B. Stop smoking.
C. Eat foods low in fat and salt.
D. Get screened for blood pressure, diabetes and cholesterol.
E. A, B, and D
F. All of the above
F is the correct answer. They are all important to preventing stroke. So come on. Get with the program!
9. Doing everything you can to prevent a stroke will also help you prevent or control:
A. Heart disease
C. Some types of cancer
D. Liver disease
E. A and B
F. All of the above
F is the correct answer. A healthy lifestyle will help you control or prevent all of the above–and more!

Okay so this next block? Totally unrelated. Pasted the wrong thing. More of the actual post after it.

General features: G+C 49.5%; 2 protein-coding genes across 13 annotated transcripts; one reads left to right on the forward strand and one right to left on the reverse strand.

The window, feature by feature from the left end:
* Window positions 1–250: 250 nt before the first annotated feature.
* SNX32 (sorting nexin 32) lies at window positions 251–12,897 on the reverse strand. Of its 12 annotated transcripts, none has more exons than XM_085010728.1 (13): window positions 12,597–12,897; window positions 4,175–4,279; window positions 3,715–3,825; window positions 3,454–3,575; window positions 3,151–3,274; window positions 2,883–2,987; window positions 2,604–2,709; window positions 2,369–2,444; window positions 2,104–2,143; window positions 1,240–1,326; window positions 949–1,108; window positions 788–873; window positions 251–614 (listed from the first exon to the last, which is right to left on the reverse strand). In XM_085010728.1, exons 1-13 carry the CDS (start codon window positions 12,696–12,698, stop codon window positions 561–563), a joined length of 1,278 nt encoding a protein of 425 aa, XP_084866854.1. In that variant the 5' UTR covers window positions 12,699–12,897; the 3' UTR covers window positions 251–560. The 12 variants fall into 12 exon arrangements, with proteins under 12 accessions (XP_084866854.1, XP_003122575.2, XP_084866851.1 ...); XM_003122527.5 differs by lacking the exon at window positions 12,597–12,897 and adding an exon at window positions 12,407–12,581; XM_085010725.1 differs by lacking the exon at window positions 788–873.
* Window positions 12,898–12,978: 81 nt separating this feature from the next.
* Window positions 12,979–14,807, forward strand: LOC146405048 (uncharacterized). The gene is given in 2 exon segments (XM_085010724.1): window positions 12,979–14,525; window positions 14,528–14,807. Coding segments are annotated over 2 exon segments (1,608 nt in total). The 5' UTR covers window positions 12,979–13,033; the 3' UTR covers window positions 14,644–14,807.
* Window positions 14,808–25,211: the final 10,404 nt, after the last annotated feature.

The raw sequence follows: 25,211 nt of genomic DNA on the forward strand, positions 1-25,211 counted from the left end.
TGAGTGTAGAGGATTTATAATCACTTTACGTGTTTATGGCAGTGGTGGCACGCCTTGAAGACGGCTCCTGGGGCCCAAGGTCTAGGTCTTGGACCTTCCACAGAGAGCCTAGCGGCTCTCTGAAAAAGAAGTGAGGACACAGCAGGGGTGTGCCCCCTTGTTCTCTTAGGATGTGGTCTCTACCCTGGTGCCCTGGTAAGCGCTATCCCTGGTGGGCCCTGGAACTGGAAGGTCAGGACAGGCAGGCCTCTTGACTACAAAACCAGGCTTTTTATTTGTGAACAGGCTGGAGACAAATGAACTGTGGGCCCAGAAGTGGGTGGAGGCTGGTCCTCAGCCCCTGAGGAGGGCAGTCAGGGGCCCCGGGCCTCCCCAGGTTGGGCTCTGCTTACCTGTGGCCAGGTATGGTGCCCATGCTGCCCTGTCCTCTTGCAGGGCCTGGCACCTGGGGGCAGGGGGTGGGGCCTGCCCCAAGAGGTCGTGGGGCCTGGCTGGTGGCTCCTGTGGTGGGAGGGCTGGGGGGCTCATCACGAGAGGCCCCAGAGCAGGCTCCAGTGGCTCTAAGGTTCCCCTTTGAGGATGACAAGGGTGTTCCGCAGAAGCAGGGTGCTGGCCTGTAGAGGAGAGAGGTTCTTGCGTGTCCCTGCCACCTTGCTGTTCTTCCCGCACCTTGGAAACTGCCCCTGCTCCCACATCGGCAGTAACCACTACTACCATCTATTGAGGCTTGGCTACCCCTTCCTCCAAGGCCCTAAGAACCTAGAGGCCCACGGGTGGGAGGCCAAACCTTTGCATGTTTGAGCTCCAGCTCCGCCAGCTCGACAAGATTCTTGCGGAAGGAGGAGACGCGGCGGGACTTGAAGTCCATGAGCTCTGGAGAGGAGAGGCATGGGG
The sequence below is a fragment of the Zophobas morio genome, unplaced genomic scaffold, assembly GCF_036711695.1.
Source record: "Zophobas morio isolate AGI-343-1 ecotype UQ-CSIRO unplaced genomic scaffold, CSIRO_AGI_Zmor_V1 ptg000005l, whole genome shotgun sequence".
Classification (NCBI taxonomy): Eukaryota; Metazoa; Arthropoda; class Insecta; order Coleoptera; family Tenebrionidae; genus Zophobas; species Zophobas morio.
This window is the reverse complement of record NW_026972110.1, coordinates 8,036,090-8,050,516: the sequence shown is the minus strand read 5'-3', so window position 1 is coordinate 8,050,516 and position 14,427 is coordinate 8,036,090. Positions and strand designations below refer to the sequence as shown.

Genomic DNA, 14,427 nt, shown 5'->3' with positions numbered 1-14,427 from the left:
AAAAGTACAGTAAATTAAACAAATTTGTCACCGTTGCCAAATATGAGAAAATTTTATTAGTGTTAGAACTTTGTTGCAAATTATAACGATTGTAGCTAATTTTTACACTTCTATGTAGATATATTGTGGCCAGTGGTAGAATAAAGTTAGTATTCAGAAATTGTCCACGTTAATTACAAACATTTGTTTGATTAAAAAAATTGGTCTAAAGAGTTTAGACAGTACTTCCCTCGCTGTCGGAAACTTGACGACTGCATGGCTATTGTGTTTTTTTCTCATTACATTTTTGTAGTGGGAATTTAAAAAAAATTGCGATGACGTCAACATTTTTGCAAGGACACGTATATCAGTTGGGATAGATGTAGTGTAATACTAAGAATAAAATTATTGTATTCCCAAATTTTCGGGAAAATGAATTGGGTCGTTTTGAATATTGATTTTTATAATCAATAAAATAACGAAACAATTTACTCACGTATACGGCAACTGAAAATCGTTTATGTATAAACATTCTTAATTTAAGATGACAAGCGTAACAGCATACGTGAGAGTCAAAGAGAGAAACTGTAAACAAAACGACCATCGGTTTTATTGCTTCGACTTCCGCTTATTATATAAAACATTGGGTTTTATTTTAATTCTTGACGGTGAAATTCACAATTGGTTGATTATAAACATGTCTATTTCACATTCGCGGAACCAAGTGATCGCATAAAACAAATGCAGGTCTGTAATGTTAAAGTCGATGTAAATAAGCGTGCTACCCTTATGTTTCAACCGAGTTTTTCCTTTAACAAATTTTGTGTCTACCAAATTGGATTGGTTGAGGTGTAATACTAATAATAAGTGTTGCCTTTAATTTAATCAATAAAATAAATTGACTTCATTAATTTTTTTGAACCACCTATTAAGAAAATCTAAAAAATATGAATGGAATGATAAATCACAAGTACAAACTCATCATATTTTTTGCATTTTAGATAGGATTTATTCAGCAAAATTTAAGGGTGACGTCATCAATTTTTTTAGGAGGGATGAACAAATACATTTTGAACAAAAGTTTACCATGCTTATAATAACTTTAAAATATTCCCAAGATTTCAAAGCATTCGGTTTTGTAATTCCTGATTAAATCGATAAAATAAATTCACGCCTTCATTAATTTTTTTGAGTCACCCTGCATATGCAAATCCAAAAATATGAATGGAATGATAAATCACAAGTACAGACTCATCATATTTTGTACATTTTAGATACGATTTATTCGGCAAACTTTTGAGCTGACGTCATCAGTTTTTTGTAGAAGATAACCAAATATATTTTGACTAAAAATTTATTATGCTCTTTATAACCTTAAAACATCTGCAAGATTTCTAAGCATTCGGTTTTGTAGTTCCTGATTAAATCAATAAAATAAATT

10. How do you speak to a stroke patient?
A. By speaking loudly
B. By speaking softly
C. By speaking slowly
D. None of the above
E. All of the above
D is the correct answer. Unless the stroke survivor has a hearing problem or a cognitive disorder, speak as if you were speaking to anyone else. Check out my post entitled, “The Top Ten Things You Should Never Say or Do to a Stroke Patient–5/17/11.” Really.
I’m not going to ask how you did on the quiz, but if you didn’t get a perfect score, take it over again. If you did get a perfect score, take the quiz over again anyway. Damn it. You owe it to yourself.